Wednesday, May 4, 2016

Milwaukee, Poverty and Presbyterianism

 I love Book TV. There are so many brilliant writers featured on CSPAN. Today I watched Professor Matthew Desmond talk about his book Evicted: Poverty and Profit in the American City:,in which he looks at public housing and poverty in America through the prism of eight families from the poorest neighborhoods in Milwaukee, Wisconsin. Eviction is devastating.Pictures,electronics,dishes,the spice collection,irreplaceable mementos and sheets disappear.The experience is totally de-humanizing. It's not just your stuff that you lose,it's whole parts of your life-every piece of energy,happy and sad breathed into the walls,every conversation you had there on the couch is somehow ripped from you and thrown to the street. You have to start over from scratch which costs money you don't have.and getting new stuff is the easy part.Recovering from the humiliation is a process ongoing.What productive measures are Milwaukee churches doing to help the evicted who by circumstance of accident or abandonment or despair, find themselves desperate? This question led me on a Google search of Churches in Milwaukee, the city highlighted in Desmond's book.What were they doing about it.I landed here. Wow! nothin'- I mean, at least for the Presbyterian Church USA and specifically the Milwaukee Presbyterians, the eviction crisis and subsequent homelessness problem does not even register on their disaster assistance map.Presbyterians built so much good in this nation from the ground up.From the the Bill of Rights,to the Abolition of Slavery,to great hospitals and colleges, Knox and Calvin's theologies are woven into many of our institutions.So why are the American poor, all fifty million of them, not registering star wattage for disaster assistance on the Presbyterian radar at this critical time in our nation? Well, the trend du jour seems to be about divestment rather than investment , about tearing down rather than building up.The church of my ancestors is not building schools, colleges and hospitals anymore.They are focused on the Middle East, more specifically on the Israeli-Palestinian conflict.Really?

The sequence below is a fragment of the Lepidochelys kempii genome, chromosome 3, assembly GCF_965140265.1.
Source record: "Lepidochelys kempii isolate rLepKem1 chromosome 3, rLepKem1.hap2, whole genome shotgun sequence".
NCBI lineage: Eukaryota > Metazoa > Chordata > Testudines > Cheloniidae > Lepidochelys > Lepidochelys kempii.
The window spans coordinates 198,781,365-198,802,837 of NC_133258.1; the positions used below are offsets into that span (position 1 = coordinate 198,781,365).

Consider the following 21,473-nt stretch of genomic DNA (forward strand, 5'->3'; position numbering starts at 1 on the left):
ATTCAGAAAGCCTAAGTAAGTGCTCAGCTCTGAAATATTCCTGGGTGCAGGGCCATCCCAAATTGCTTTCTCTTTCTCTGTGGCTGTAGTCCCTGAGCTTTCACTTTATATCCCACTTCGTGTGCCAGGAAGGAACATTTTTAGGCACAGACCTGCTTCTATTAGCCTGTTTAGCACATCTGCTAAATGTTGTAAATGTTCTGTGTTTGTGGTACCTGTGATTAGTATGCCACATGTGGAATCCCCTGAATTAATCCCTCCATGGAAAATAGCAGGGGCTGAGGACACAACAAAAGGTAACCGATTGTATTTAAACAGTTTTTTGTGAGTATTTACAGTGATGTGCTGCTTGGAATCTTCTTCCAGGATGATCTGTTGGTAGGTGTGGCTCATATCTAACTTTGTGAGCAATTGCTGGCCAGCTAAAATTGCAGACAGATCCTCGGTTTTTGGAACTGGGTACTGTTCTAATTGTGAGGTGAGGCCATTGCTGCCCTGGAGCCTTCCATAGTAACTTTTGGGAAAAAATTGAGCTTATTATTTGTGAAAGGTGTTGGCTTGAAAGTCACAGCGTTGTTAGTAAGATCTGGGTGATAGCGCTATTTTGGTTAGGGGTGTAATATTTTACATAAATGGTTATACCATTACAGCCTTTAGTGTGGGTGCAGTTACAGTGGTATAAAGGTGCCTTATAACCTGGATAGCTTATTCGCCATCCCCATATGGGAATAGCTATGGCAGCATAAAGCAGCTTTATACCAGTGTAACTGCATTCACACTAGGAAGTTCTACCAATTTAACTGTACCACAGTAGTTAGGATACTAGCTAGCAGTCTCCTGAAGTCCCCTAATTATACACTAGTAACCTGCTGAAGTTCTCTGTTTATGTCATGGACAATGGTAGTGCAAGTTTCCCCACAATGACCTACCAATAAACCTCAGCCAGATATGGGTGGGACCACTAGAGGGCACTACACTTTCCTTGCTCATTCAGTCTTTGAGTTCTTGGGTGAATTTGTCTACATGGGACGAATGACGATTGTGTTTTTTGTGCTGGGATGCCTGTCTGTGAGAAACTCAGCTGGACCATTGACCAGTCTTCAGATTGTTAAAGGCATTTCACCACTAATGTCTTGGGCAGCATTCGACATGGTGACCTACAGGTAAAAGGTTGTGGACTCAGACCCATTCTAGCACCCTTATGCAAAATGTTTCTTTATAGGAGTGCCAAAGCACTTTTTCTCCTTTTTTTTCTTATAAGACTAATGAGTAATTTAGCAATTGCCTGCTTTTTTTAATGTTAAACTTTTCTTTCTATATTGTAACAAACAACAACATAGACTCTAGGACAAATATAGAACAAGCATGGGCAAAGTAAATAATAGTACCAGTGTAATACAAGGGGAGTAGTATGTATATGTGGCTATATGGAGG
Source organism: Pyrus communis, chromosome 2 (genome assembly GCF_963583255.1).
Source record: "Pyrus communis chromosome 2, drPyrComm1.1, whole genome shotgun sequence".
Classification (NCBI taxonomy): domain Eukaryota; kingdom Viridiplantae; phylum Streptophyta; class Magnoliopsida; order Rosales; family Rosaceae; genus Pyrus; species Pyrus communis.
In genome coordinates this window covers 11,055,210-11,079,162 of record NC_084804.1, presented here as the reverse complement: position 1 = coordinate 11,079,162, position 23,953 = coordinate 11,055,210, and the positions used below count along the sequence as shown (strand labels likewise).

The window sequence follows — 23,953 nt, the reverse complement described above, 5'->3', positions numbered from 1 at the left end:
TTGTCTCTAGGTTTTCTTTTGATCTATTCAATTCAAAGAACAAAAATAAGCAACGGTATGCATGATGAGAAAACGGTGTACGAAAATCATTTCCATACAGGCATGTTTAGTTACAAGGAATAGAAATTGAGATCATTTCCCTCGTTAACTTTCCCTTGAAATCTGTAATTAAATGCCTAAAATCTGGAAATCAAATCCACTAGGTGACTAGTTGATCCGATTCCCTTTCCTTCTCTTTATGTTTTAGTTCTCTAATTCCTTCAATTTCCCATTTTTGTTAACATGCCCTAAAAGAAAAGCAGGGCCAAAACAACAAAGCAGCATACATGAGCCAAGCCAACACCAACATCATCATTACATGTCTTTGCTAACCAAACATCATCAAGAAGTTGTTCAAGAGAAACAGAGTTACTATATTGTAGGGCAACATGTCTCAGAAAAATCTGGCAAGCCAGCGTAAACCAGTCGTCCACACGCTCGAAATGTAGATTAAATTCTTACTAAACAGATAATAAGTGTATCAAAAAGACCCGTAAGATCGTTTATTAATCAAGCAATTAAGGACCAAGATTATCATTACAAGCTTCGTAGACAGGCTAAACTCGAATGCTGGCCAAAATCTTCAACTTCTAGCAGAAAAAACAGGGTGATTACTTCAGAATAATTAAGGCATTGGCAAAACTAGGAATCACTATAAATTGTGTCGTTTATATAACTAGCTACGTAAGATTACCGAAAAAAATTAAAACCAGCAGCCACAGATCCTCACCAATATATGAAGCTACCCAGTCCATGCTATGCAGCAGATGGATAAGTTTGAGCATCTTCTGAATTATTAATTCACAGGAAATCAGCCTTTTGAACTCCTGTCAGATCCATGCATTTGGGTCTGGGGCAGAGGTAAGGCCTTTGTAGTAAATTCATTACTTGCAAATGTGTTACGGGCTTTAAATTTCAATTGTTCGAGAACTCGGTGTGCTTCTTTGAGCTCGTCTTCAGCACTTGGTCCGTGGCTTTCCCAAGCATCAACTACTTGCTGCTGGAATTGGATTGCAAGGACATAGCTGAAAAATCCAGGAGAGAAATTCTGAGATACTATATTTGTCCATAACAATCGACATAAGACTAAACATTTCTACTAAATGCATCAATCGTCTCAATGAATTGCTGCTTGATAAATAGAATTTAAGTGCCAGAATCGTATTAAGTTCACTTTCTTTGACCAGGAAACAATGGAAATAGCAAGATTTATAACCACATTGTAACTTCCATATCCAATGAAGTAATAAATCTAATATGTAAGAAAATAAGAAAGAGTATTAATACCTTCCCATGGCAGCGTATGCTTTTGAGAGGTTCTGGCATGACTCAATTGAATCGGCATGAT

We have so many social problems right here in the United States.Especially problems concerning the urban poor which could and should be solved if people of faith with resources were living out the gospel mandate.Government can only do so much and the housing crisis is massive with many layers of fallout which will reverberate for generations.We have work to do here folks.It's time to ditch leadership conferences and roll up our sleeves.Helping the poor in our own communities is our obligation.If you belong to a church,you are not exempt.No act of individual charity goes uncounted. Loan someone a utility bill.Drive someone to the DMV. Babysit for a single mom.Lend an ear to a prisoner.Just imagine if millions of capable Christians gave sacrificially without counting the cost. Black, white and brown,we could change our cities one family at a time and rebuild.If we don't focus on healing this land,one city street at a time, our nation will not survive in any form worthy of our children.

All of the mainline Protestant Churches who have focused resources on political campaigns in foreign lands that do anything other than announcing the gospel should be ashamed of their silly hypocrisy. Why does it take a secular academic ethnographer to highlight the plight of the American urban poor? Where are the preachers to proclaim social redemption  in the streets ? Where are the banking vocations of old to build a greater society by uplifting the poor ? Your funds should be used to build low income housing and make interest free loans to the poor not to divest from international corporations in the name of Middle East peace. What about divesting from corporations who take our jobs to China? Finance, in the American Church tradition,should be a vocation to build, not a licence to political critique of other nations when our own is bleeding out hope.Where are you Presbyterians? Remember who you once were.Milwaukee is calling.

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